The second piece in a three-part series, Robert Winstanley-Chesters looks in detail at the de- and reterritorialization of charismatic authority in the story of Kim Jong-suk, the so-called “Mother of Military-first Chosun.”
Pyongyang’s narrative response to the ascension of Kim Jong-un has drawn deep and heavy upon the past, indicating a certain conservatism and “ideological retrenchment,” argues Adam Cathcart in a SOAS-AKS Working Paper in Korean Studies. Director of Research, Robert Winstanley-Chesters, reviews the paper.
Yongusil 63: Black Panthers and the Sun, Benjamin Young on North Korea and Anti-Colonialist connections
Director of Research, Robert Winstanley-Chesters, reviews Benjamin Young’s newly published piece in Japan Focus, “Juche in the United States: The Black Panther Party’s Relations with North Korea.”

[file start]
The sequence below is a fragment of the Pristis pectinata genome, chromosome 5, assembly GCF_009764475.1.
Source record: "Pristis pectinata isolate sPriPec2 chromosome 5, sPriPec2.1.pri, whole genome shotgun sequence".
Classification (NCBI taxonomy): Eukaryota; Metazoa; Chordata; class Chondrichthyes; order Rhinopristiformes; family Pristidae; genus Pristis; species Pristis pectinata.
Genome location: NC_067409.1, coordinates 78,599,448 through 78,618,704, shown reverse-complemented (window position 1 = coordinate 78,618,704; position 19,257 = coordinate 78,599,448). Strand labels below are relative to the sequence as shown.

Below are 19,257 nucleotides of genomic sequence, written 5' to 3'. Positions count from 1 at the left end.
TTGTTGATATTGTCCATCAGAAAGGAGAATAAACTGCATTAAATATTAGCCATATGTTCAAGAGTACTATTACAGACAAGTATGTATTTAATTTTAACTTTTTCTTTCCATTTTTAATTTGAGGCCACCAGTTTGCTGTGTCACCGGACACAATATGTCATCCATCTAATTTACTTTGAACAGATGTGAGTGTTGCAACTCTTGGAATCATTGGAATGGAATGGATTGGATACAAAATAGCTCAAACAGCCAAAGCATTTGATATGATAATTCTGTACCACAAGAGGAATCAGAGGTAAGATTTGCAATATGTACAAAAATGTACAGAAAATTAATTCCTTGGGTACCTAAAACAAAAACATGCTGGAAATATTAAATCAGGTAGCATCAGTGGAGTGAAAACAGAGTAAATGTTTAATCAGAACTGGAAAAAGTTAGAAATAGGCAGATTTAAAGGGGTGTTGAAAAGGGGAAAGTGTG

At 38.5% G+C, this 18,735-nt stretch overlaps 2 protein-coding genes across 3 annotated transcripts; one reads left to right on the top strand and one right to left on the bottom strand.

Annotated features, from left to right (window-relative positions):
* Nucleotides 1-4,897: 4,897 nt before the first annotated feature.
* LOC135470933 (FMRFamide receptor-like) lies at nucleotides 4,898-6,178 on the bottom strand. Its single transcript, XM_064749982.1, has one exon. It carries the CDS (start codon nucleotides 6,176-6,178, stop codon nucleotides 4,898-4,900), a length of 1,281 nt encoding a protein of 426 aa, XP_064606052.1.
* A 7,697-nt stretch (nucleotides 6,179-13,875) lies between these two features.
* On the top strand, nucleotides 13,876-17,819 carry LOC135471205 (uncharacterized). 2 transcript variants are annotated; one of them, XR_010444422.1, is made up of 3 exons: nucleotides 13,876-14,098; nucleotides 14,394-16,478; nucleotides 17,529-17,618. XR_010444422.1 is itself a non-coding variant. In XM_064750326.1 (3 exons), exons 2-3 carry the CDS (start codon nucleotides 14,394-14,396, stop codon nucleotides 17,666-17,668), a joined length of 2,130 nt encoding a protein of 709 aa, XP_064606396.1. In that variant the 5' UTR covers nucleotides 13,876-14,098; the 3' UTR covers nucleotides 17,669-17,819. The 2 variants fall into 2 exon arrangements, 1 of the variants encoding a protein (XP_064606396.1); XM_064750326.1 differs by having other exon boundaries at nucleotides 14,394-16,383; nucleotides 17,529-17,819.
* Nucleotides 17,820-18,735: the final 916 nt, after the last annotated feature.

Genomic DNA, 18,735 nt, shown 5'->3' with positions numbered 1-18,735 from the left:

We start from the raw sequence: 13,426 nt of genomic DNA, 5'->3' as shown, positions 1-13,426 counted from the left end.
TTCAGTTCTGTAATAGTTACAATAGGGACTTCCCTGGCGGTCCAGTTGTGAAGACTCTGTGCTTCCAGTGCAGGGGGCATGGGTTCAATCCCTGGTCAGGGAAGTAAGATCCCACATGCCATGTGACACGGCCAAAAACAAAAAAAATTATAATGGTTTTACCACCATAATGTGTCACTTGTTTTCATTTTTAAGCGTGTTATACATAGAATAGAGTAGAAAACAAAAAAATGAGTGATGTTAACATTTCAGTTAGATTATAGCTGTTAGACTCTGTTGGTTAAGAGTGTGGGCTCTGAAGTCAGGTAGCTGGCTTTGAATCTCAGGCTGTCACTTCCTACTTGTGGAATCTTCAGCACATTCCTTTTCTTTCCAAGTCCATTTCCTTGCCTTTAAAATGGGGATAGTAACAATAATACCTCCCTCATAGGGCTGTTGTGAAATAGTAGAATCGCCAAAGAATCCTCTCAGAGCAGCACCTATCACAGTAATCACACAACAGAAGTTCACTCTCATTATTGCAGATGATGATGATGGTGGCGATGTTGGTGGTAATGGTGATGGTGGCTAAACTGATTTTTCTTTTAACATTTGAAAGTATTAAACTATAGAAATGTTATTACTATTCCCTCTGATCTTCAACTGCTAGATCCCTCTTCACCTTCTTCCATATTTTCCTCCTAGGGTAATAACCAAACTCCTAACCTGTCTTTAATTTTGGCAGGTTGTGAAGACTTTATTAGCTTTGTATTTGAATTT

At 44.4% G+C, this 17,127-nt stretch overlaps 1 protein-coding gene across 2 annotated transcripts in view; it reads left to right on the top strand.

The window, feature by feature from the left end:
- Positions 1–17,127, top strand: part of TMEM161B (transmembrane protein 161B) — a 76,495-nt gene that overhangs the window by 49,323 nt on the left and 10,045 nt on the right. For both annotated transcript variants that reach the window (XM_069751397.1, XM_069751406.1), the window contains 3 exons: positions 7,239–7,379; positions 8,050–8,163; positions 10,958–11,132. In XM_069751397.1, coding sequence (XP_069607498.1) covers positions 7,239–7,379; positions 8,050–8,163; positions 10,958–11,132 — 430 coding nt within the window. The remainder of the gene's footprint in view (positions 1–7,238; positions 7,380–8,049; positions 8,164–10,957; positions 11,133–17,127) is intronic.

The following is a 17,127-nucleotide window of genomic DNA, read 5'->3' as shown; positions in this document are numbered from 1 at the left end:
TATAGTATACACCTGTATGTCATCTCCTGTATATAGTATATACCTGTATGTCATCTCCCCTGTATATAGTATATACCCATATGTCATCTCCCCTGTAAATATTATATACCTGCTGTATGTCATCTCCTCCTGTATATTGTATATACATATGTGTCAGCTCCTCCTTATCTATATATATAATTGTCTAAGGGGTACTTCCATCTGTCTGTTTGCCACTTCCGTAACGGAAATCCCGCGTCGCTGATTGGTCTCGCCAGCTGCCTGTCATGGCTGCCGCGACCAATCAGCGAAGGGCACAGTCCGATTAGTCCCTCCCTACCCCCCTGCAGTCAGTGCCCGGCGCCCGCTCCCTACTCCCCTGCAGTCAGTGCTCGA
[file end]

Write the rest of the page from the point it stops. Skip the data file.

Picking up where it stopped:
Rodong Sinmun reports on a wintery children’s pilgrimage to North Korea’s northern border, the place where, four score and ten years ago, Kim Il-sung crossed the Yalu. Political geographer Robert Winstanley-Chesters investigates the implications of their reenactment.
Following its minimal attendance at recent COP meetings of the UNFCCC, North Korea’s concerns and aspirations surrounding climate change are unclear. Benjamin Habib’s new article for Pacific Affairs seeks to determine causality and assess future intention.
This past December, the journal Pacific Affairs asked B.R. Myers, et al., to undertake a review of BC Koh’s classic 1965 paper “North Korea and its Quest for Autonomy.” The Yongusil considers the encounter.